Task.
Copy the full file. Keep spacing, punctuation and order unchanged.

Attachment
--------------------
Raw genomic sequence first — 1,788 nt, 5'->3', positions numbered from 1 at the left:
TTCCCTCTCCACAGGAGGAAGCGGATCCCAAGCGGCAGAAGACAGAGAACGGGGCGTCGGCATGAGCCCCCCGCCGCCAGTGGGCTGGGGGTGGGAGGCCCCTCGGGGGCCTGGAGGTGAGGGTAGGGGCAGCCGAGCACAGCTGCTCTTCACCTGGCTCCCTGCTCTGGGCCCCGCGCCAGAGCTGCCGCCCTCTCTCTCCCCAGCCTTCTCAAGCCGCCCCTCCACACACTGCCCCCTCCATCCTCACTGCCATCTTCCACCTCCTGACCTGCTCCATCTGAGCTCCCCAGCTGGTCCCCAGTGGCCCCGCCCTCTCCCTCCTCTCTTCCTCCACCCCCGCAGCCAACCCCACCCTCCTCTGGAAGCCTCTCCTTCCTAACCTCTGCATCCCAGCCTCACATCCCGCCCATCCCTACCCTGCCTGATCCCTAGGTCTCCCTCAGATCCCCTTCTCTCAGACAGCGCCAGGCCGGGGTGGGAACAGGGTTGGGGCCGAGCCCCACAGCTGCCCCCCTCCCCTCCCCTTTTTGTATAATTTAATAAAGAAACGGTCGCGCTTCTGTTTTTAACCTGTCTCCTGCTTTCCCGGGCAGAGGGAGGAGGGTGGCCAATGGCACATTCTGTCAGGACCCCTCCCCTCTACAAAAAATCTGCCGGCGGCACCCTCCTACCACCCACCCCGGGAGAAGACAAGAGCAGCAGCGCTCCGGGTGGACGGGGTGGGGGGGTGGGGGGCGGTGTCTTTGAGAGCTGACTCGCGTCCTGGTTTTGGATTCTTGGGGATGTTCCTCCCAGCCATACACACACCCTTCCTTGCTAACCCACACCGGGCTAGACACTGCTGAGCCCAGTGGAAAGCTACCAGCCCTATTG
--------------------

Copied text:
Raw genomic sequence first — 1,788 nt, 5'->3', positions numbered from 1 at the left:
TTCCCTCTCCACAGGAGGAAGCGGATCCCAAGCGGCAGAAGACAGAGAACGGGGCGTCGGCATGAGCCCCCCGCCGCCAGTGGGCTGGGGGTGGGAGGCCCCTCGGGGGCCTGGAGGTGAGGGTAGGGGCAGCCGAGCACAGCTGCTCTTCACCTGGCTCCCTGCTCTGGGCCCCGCGCCAGAGCTGCCGCCCTCTCTCTCCCCAGCCTTCTCAAGCCGCCCCTCCACACACTGCCCCCTCCATCCTCACTGCCATCTTCCACCTCCTGACCTGCTCCATCTGAGCTCCCCAGCTGGTCCCCAGTGGCCCCGCCCTCTCCCTCCTCTCTTCCTCCACCCCCGCAGCCAACCCCACCCTCCTCTGGAAGCCTCTCCTTCCTAACCTCTGCATCCCAGCCTCACATCCCGCCCATCCCTACCCTGCCTGATCCCTAGGTCTCCCTCAGATCCCCTTCTCTCAGACAGCGCCAGGCCGGGGTGGGAACAGGGTTGGGGCCGAGCCCCACAGCTGCCCCCCTCCCCTCCCCTTTTTGTATAATTTAATAAAGAAACGGTCGCGCTTCTGTTTTTAACCTGTCTCCTGCTTTCCCGGGCAGAGGGAGGAGGGTGGCCAATGGCACATTCTGTCAGGACCCCTCCCCTCTACAAAAAATCTGCCGGCGGCACCCTCCTACCACCCACCCCGGGAGAAGACAAGAGCAGCAGCGCTCCGGGTGGACGGGGTGGGGGGGTGGGGGGCGGTGTCTTTGAGAGCTGACTCGCGTCCTGGTTTTGGATTCTTGGGGATGTTCCTCCCAGCCATACACACACCCTTCCTTGCTAACCCACACCGGGCTAGACACTGCTGAGCCCAGTGGAAAGCTACCAGCCCTATTG